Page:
March is Women’s History Month, and this Friday is International Women’s Day. (And March is my birth month — so many reasons to celebrate!) Fitting then that this week kicked off the start of the United Nation’s Commission on the Status of Women: 10 days focused on promoting women’s rights worldwide.
What is this commission all about? Six essential things to know about it after the jump:
Keep reading »
It’s Women’s History Month, sisters, but you wouldn’t know it based on one women’s group’s plans. The Network of Enlightened Women, a conservative group, is hosting its annual Gentleman’s Showcase on college campuses during the month of March. The Gentleman’s Showcase seeks to honor young men who “behave like gentlemen” based on a set of criteria — both general and specific — explained on NEW’s web site. Young men have been nominated in the past by women because they carried groceries, shoveled snow, opened doors and other so-called “gentlemanly” behavior. There is no prize, per se, but the accolades of conservative women everywhere!
While I don’t know why NEW has to co-opt Women’s History Month for their Gentleman’s Showcase, nor do I agree that traditional gender roles should be enforced on anyone, I don’t inherently think the idea of positively acknowledging “nice guys” on college campuses is a terrible idea. Keep reading »
It’s never too early to reinforce gender roles!
Wilkins Elementary School in Maple Shade Township has canceled its third grade class’ Women’s History Month fashion show after (wait for it … ) a parent complained that the boys and girls were both asked to create an outfit from a period of women’s history, like the ’20s or the ’70s. Teacher Tonya Uibel sent home a packet for parents (which included photos of style icons like Madonna and Twiggy) and said kids should create an outfit to better understand how women’s fashion and women’s roles have changed over time. Keep reading »
“Feminism” is a loaded word for many, and it has changed over time. These days, a homemaker can still call herself a feminist, and so can those of us who get waxed. Since it’s National Women’s History Month and all, we thought we’d explore the label a bit by asking women across the country what feminism means to them, and how it plays a role in their lives today. Do you call yourself a feminist? Keep reading »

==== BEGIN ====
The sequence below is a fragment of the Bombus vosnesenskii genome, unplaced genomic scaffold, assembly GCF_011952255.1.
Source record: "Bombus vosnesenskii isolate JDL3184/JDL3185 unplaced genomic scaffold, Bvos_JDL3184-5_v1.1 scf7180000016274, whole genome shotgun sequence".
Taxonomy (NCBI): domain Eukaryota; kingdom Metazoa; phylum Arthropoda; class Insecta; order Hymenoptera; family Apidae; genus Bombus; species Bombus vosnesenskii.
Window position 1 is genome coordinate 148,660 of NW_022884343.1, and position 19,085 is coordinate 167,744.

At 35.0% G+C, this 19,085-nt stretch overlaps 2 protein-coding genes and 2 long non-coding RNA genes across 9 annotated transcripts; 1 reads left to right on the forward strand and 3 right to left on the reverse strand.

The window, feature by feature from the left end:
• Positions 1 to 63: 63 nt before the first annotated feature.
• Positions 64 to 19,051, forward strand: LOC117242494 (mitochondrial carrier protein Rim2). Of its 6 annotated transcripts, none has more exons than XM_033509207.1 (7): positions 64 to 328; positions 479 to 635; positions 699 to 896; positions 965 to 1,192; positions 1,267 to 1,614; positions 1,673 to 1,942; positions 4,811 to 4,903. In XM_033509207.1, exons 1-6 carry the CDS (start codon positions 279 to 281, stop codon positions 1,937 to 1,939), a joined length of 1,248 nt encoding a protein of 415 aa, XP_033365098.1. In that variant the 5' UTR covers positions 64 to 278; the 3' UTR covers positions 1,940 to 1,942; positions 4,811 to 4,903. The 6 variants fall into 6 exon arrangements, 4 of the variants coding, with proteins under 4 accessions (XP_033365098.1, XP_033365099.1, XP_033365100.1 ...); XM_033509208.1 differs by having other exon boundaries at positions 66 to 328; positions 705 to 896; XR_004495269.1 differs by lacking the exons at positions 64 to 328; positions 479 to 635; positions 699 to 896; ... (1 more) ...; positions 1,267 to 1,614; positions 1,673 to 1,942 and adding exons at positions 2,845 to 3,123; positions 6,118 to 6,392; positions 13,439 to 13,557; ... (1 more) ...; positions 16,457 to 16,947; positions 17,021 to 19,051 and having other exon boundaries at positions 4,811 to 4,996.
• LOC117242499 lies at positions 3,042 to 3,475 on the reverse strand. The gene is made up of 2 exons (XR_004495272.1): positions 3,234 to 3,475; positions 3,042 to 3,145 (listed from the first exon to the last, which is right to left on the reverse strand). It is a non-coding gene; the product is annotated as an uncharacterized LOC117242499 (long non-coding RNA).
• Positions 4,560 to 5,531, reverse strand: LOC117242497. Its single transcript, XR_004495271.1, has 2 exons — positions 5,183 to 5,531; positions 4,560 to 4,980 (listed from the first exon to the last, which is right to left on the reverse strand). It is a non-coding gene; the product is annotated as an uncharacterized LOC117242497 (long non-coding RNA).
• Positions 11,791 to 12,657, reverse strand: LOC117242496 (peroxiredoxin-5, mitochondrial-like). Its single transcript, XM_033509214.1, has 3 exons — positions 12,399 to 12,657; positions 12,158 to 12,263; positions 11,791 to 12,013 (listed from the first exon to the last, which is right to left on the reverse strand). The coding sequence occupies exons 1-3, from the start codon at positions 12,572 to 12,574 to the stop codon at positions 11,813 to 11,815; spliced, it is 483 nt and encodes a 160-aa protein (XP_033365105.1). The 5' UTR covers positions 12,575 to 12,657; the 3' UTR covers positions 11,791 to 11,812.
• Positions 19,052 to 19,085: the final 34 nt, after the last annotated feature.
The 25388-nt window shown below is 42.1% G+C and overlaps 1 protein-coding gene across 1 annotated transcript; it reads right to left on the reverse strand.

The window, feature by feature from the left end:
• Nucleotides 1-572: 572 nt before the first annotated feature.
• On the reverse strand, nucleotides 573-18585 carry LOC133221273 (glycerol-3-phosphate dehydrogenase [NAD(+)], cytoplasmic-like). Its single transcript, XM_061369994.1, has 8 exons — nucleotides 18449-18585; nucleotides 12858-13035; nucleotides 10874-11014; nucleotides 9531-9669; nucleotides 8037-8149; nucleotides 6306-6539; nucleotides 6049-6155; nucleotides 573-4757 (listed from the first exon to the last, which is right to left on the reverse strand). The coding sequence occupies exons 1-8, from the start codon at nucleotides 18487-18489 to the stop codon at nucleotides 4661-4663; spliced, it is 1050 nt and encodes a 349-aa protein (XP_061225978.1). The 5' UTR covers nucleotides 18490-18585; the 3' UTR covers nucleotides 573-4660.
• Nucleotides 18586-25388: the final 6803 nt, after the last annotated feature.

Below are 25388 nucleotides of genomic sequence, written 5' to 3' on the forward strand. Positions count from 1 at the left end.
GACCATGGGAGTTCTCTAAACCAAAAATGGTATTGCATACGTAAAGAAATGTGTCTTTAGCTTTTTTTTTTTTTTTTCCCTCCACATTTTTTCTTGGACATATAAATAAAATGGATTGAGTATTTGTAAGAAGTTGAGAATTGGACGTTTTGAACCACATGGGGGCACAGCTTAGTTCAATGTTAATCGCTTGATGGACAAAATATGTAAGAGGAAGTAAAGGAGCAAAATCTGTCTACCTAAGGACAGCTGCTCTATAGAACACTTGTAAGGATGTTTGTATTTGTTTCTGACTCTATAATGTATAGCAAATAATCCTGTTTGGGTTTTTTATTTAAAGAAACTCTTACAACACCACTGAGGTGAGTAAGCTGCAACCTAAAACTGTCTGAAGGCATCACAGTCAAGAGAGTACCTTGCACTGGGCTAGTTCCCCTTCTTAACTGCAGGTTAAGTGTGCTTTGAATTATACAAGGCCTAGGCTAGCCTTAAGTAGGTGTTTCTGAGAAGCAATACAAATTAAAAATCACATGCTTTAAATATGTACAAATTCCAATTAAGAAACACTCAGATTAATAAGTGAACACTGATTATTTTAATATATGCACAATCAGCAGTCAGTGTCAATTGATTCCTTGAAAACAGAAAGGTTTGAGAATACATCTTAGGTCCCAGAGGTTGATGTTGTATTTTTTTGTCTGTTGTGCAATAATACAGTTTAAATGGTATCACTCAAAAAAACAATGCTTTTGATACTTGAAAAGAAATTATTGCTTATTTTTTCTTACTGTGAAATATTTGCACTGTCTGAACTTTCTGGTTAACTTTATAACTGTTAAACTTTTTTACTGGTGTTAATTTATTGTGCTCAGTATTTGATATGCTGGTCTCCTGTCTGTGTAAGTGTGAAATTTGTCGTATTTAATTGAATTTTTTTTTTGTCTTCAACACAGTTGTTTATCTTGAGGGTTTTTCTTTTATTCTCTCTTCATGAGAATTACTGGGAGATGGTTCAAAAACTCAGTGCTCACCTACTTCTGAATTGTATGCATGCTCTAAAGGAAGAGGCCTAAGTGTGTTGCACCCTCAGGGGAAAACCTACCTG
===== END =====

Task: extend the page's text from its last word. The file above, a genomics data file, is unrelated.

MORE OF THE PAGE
On Sunday afternoon I walked between a naked man and woman in public, through a doorway actually. They stared at me as I tried to avoid her breasts and to not graze his genitals with my oversized handbag. I couldn’t make eye contact with them, though I felt their breath. No, this wasn’t a sex party, nor a strip club. This was the Museum of Modern Art here in New York City, folks. This nude couple was re-enacting “Imponderabilia,” a performance first staged by artist Marina Abramovic and Ulay, her partner, at an art gallery in 1977. This is one of five live performances — three nude ones — of Abramovic’s that is being staged as part of The Artist is Present exhibit, a 40-year survey of the work of the self-proclaimed “grandmother of performance art.” Good timing, MoMA, since it’s National Women’s History Month …
Keep reading »
Not much is known about Donyale Luna, one of the first black supermodels, except that she was weird and beautiful. It is believed that Donyale created the story of her heritage from her imagination. Born Peggy Anne Freeman in Detroit in 1946 to parents Peggy and Nathaniel Freeman, Donyale was
hardly truthful rather creative about her background. Despite the evidence of her birth certificate, she said her biological father’s surname was Luna and her mother was of Native American, Mexican, and Egyptian descent. She even claimed one of her grandmothers was Irish and had married a black man. Perhaps Donyale created this story to escape her true upbringing — her father was reportedly abusive and was murdered when she was 18. Or maybe she thought the fashion industry would be more accepting of a more “exotic” beauty. Of course, we’ll never know, but one thing that we’re sure of is that Donyale was a pioneering force in modeling and remained strange throughout her short life. Keep reading »